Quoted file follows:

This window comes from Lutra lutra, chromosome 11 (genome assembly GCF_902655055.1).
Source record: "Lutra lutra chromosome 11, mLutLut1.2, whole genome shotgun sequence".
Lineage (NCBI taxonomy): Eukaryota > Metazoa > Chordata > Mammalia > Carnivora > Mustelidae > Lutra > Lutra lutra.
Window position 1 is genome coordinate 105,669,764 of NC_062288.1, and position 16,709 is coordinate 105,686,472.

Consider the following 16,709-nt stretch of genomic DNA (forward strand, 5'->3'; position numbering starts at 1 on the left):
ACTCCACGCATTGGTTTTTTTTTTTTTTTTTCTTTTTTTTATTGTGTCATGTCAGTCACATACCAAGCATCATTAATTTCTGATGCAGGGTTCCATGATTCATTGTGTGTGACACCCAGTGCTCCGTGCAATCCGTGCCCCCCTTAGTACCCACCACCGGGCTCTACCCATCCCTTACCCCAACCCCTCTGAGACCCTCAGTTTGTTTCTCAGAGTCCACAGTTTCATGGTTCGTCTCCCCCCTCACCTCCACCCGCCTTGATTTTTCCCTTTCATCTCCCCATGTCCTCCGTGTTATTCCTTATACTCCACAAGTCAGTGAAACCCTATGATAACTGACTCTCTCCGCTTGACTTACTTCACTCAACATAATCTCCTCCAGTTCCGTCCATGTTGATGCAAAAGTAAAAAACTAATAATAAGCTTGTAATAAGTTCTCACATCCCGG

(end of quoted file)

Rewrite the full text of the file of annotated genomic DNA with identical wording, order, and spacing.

This window comes from Lutra lutra, chromosome 11 (genome assembly GCF_902655055.1).
Source record: "Lutra lutra chromosome 11, mLutLut1.2, whole genome shotgun sequence".
Lineage (NCBI taxonomy): Eukaryota > Metazoa > Chordata > Mammalia > Carnivora > Mustelidae > Lutra > Lutra lutra.
Window position 1 is genome coordinate 105,669,764 of NC_062288.1, and position 16,709 is coordinate 105,686,472.

Consider the following 16,709-nt stretch of genomic DNA (forward strand, 5'->3'; position numbering starts at 1 on the left):
ACTCCACGCATTGGTTTTTTTTTTTTTTTTTCTTTTTTTTATTGTGTCATGTCAGTCACATACCAAGCATCATTAATTTCTGATGCAGGGTTCCATGATTCATTGTGTGTGACACCCAGTGCTCCGTGCAATCCGTGCCCCCCTTAGTACCCACCACCGGGCTCTACCCATCCCTTACCCCAACCCCTCTGAGACCCTCAGTTTGTTTCTCAGAGTCCACAGTTTCATGGTTCGTCTCCCCCCTCACCTCCACCCGCCTTGATTTTTCCCTTTCATCTCCCCATGTCCTCCGTGTTATTCCTTATACTCCACAAGTCAGTGAAACCCTATGATAACTGACTCTCTCCGCTTGACTTACTTCACTCAACATAATCTCCTCCAGTTCCGTCCATGTTGATGCAAAAGTAAAAAACTAATAATAAGCTTGTAATAAGTTCTCACATCCCGG